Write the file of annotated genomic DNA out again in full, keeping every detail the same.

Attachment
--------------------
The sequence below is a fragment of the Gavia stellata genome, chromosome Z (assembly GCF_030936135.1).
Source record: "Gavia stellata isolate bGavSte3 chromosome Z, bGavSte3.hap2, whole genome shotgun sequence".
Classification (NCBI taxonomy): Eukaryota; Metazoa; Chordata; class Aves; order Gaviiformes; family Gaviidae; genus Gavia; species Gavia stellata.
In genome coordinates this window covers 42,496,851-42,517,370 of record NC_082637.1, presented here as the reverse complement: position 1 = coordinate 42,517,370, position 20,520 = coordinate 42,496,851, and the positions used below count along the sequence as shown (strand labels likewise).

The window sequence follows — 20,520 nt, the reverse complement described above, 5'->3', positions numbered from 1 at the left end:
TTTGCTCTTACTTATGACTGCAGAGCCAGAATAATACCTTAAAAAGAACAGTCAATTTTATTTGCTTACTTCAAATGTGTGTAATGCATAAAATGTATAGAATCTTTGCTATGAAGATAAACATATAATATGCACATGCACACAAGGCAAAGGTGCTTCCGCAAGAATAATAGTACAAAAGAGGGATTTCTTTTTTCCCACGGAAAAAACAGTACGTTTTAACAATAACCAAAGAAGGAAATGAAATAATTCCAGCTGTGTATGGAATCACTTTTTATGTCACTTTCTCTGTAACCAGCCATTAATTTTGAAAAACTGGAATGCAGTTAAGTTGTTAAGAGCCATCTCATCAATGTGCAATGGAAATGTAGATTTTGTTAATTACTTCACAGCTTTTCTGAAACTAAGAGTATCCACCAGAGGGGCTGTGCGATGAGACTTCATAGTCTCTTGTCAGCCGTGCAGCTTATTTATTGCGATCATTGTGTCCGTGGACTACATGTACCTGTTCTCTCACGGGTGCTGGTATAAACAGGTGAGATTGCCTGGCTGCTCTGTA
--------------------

The sequence below is a fragment of the Gavia stellata genome, chromosome Z (assembly GCF_030936135.1).
Source record: "Gavia stellata isolate bGavSte3 chromosome Z, bGavSte3.hap2, whole genome shotgun sequence".
Classification (NCBI taxonomy): Eukaryota; Metazoa; Chordata; class Aves; order Gaviiformes; family Gaviidae; genus Gavia; species Gavia stellata.
In genome coordinates this window covers 42,496,851-42,517,370 of record NC_082637.1, presented here as the reverse complement: position 1 = coordinate 42,517,370, position 20,520 = coordinate 42,496,851, and the positions used below count along the sequence as shown (strand labels likewise).

The window sequence follows — 20,520 nt, the reverse complement described above, 5'->3', positions numbered from 1 at the left end:
TTTGCTCTTACTTATGACTGCAGAGCCAGAATAATACCTTAAAAAGAACAGTCAATTTTATTTGCTTACTTCAAATGTGTGTAATGCATAAAATGTATAGAATCTTTGCTATGAAGATAAACATATAATATGCACATGCACACAAGGCAAAGGTGCTTCCGCAAGAATAATAGTACAAAAGAGGGATTTCTTTTTTCCCACGGAAAAAACAGTACGTTTTAACAATAACCAAAGAAGGAAATGAAATAATTCCAGCTGTGTATGGAATCACTTTTTATGTCACTTTCTCTGTAACCAGCCATTAATTTTGAAAAACTGGAATGCAGTTAAGTTGTTAAGAGCCATCTCATCAATGTGCAATGGAAATGTAGATTTTGTTAATTACTTCACAGCTTTTCTGAAACTAAGAGTATCCACCAGAGGGGCTGTGCGATGAGACTTCATAGTCTCTTGTCAGCCGTGCAGCTTATTTATTGCGATCATTGTGTCCGTGGACTACATGTACCTGTTCTCTCACGGGTGCTGGTATAAACAGGTGAGATTGCCTGGCTGCTCTGTA